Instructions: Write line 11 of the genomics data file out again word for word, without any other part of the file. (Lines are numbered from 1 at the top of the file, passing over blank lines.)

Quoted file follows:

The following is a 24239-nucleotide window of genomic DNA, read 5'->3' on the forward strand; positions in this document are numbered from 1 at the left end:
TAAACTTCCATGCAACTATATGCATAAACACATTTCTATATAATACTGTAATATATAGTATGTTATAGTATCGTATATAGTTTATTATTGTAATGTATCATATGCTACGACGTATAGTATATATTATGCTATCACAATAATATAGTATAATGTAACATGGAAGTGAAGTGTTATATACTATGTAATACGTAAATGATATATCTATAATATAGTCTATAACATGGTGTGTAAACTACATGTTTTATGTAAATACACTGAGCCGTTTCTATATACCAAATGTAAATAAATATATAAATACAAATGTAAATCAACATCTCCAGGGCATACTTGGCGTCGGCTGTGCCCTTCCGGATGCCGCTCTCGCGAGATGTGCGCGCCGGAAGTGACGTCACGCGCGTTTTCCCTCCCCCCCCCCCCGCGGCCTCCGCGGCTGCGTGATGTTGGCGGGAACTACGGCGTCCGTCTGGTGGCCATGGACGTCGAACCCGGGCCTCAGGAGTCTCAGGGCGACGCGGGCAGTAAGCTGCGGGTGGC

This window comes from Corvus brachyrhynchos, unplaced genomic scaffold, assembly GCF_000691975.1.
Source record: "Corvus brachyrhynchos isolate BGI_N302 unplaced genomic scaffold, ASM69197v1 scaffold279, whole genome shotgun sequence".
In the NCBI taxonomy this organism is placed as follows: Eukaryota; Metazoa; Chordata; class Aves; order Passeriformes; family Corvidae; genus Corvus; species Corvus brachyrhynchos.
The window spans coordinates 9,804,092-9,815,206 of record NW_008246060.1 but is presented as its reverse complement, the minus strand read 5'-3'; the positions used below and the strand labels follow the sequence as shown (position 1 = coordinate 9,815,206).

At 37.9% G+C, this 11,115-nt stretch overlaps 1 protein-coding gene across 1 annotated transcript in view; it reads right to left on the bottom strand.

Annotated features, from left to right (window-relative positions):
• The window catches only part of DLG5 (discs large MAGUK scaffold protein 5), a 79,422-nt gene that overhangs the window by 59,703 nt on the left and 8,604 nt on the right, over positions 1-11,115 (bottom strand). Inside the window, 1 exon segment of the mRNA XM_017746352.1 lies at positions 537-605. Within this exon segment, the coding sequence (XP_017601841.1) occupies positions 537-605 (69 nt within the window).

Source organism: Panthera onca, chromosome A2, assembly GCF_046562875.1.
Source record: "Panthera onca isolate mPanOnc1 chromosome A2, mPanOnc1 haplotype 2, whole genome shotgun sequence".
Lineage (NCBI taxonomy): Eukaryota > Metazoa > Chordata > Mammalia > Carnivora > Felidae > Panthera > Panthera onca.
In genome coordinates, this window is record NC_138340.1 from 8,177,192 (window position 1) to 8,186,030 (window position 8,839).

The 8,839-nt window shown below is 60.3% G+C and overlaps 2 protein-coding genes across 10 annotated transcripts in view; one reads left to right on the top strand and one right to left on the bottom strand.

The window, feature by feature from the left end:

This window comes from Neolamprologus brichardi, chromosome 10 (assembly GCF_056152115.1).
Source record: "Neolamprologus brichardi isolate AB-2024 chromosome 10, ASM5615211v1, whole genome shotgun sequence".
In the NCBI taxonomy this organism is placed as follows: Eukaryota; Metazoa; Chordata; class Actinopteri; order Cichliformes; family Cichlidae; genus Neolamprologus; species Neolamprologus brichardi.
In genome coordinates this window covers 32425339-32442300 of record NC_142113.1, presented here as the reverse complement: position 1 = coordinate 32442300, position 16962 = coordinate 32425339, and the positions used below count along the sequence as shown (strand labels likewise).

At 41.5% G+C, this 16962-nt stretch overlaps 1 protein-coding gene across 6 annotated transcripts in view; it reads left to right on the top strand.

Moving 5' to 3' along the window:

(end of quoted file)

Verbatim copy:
Source record: "Panthera onca isolate mPanOnc1 chromosome A2, mPanOnc1 haplotype 2, whole genome shotgun sequence".